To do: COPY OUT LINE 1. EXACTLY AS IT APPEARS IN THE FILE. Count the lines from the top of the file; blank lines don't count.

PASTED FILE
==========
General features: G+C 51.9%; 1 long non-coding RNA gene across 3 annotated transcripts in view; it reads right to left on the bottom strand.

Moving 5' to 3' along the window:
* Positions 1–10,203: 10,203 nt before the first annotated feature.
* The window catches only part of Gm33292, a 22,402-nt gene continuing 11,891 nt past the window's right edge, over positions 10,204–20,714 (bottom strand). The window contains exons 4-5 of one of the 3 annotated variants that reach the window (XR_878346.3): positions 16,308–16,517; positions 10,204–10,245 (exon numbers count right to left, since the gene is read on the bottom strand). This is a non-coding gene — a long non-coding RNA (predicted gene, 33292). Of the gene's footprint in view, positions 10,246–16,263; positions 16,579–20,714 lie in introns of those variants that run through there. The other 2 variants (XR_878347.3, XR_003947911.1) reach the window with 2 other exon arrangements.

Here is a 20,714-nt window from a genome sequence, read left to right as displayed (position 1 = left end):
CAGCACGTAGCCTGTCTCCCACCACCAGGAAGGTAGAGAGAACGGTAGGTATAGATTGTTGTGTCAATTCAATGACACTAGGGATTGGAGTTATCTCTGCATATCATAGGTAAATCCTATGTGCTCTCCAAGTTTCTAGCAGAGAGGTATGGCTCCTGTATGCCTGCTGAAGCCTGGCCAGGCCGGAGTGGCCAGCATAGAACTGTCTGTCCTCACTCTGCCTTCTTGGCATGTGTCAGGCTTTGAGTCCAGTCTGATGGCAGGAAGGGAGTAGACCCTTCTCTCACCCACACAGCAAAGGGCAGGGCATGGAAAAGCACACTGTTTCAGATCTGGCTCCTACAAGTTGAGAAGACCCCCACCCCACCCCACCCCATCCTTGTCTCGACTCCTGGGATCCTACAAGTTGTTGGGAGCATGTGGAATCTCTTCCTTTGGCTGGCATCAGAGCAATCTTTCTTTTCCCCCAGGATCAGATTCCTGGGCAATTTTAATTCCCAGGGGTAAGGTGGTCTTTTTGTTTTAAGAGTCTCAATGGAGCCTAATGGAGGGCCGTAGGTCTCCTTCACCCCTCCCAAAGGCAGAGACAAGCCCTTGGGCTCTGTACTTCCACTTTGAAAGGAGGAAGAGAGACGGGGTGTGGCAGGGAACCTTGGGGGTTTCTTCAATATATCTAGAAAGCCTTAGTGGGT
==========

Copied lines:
General features: G+C 51.9%; 1 long non-coding RNA gene across 3 annotated transcripts in view; it reads right to left on the bottom strand.